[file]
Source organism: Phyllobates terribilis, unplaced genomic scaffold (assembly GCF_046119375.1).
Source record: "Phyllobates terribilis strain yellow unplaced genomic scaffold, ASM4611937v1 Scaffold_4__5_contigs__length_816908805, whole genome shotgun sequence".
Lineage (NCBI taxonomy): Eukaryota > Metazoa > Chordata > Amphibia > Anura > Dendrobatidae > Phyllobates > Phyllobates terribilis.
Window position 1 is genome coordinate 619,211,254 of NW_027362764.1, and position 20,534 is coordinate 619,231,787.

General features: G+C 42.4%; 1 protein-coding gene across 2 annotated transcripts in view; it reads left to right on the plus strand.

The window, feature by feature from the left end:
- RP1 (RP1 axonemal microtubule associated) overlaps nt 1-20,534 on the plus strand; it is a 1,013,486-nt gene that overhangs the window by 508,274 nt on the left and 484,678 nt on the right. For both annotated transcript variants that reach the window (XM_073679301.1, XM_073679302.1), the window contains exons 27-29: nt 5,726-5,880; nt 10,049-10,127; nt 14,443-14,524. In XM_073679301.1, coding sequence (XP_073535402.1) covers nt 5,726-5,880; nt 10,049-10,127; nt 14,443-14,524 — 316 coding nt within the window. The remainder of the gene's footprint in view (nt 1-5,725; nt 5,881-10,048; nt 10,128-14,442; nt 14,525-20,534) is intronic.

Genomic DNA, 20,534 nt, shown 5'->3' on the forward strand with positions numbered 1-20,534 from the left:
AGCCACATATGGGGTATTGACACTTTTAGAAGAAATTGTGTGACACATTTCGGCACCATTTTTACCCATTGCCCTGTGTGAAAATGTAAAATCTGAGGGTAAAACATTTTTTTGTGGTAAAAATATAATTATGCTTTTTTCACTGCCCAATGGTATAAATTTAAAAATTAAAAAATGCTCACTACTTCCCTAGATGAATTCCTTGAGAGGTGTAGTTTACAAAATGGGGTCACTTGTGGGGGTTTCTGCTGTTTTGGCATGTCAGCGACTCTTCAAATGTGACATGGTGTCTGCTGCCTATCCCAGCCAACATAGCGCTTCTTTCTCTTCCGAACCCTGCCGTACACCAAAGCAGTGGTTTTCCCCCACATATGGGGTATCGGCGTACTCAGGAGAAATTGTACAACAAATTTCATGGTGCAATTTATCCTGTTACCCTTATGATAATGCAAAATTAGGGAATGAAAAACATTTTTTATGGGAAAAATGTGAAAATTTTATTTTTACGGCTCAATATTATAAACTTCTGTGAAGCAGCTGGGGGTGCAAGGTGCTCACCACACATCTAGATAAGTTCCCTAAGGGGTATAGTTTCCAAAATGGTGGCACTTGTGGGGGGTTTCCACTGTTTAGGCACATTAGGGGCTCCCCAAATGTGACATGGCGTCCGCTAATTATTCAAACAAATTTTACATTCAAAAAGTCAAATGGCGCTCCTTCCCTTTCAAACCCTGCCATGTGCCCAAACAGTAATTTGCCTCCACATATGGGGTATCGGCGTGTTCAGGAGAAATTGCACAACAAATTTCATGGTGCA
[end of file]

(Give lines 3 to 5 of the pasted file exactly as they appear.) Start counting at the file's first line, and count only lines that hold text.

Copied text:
Lineage (NCBI taxonomy): Eukaryota > Metazoa > Chordata > Amphibia > Anura > Dendrobatidae > Phyllobates > Phyllobates terribilis.
Window position 1 is genome coordinate 619,211,254 of NW_027362764.1, and position 20,534 is coordinate 619,231,787.

General features: G+C 42.4%; 1 protein-coding gene across 2 annotated transcripts in view; it reads left to right on the plus strand.